Apple is developing a 32-core processor for high-end Mac computers

Apple is developing a 32-core processor for high-end Mac computers

has evolved a company Apple’s new ARM-based processor includes up to 32 high-performance cores, according to To report New released by Bloomberg.

It is possible that this processor will appear on the new Mac in late 2021, and it may also appear on the new Mac Pro In 2022.

The company is also reported to be developing 20-core processor designs – 16 with high performance and 4 energy-efficient cores – for new versions of the MacBook Pro and iMac.

New processors could arrive as early as spring 2021, and future Apple Silicon designs could also feature GPUs with up to 128 cores.

News of the upcoming processors comes as Apple released the first Macs to include its own chip.

The new MacBook Air, MacBook Pro and Mac mini use the company’s M1 chip, which features four high-performance cores and four energy-efficient cores.

The company’s powerful devices, such as the Mac Pro, continue to use Intel chips, and Apple has said that it intends to convert the entire range of Mac computers to its own chips over the next two years.

In addition to increasing the number of processor cores, Bloomberg reports that Apple is also developing chips with more GPU cores.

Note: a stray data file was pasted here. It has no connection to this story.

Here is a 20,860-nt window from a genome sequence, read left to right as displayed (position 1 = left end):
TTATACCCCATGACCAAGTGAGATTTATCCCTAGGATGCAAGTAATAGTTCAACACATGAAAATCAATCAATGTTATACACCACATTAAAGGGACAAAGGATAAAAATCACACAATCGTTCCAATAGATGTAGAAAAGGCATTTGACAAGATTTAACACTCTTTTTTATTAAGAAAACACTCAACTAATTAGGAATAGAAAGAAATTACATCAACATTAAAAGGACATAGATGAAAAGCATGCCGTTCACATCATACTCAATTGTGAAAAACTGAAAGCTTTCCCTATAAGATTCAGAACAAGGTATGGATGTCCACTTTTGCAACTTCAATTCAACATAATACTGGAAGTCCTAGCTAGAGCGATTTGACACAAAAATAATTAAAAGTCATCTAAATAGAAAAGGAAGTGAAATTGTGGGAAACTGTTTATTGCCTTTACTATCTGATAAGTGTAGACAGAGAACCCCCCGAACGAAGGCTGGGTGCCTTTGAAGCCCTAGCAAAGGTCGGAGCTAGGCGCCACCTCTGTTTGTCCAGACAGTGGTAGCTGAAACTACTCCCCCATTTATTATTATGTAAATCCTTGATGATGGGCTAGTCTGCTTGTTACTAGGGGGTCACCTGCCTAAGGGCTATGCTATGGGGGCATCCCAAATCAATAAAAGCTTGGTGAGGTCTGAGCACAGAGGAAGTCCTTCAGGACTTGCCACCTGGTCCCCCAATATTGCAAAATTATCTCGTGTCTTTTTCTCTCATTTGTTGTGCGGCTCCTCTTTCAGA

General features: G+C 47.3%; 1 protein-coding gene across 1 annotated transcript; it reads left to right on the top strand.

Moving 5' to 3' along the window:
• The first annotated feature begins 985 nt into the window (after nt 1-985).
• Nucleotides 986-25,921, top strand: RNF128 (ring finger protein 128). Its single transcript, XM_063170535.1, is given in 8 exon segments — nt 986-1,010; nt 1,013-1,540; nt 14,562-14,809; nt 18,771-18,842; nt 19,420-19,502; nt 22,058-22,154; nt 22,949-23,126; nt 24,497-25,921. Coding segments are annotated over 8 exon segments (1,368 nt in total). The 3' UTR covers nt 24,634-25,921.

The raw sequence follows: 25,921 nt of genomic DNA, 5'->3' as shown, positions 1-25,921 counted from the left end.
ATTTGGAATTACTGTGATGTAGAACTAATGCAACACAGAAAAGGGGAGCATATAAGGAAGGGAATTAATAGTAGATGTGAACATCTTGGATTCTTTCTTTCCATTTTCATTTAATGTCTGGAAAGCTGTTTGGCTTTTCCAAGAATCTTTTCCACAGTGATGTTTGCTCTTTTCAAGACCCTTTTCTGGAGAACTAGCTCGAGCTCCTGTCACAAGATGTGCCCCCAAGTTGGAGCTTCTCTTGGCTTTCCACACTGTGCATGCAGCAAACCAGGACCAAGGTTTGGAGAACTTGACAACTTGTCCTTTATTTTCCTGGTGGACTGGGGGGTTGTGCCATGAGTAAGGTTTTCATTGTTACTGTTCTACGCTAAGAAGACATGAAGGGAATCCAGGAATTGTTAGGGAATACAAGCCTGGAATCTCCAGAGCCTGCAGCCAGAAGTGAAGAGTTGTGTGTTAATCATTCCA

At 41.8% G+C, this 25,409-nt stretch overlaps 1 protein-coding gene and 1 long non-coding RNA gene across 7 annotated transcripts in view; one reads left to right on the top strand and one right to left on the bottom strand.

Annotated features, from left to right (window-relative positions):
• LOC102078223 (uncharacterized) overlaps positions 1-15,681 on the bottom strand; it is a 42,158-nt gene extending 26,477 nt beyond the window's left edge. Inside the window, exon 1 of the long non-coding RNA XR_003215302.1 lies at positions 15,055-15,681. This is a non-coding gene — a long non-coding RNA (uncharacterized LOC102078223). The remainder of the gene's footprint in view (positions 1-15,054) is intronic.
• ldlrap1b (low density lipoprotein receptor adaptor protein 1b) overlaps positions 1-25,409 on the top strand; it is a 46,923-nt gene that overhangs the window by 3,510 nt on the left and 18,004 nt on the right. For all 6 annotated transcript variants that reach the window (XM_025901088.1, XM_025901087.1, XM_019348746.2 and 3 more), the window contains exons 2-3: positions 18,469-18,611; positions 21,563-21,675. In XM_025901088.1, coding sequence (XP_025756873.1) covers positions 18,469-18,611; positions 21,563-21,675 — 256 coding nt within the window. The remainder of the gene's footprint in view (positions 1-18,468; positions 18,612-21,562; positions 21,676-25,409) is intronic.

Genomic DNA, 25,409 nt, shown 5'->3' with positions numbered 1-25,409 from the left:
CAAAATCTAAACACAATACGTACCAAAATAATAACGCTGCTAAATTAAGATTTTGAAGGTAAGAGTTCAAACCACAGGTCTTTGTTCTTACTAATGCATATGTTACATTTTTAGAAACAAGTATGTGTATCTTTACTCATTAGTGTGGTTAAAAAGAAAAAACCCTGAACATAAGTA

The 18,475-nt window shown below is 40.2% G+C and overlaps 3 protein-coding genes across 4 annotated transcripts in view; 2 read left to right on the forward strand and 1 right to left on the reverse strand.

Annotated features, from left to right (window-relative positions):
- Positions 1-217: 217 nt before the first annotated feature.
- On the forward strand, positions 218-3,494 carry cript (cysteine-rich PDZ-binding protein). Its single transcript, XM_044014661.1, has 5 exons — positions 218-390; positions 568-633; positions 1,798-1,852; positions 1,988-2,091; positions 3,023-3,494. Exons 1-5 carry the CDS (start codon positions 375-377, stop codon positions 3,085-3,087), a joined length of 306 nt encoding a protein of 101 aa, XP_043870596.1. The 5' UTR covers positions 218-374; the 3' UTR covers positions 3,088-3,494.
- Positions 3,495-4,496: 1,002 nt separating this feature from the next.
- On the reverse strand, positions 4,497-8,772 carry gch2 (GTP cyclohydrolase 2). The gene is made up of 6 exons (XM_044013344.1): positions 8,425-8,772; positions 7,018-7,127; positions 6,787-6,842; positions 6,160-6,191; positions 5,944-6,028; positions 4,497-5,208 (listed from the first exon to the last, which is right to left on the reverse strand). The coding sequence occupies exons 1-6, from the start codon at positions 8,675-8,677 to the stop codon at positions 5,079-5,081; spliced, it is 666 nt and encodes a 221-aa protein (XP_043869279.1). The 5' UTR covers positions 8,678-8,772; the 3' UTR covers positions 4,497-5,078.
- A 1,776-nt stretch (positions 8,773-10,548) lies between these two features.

The current M1 chip comes with seven or eight cores for the graphics processing unit, Apple is currently testing models with 16 and 32 cores, and developing chips up to 128 cores for computers supposed to be released in late 2021 or 2022.

Apple is developing a processor with up to 16 high-performance cores, but Bloomberg indicates that it may choose to release it with only 8 or 12 cores enabled, depending on how production proceeds.

Bloomberg stated – before Apple announced its switch to processors based on ARM architectures – that it was developing a processor with eight high-performance cores and four energy-saving cores, but a processor with this number of cores had not been officially announced.

And given Apple’s ambitious plans to move the entire Mac lineup to its chipset in the next two years, it makes sense that it has solid chips in development.

ARM-based Macs represented a quantum leap thanks to the combination of performance and power savings, but bringing the same capabilities to their powerful Intel processor devices, such as the Mac Pro, could pose a much bigger challenge.

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  1. Gidget Truell


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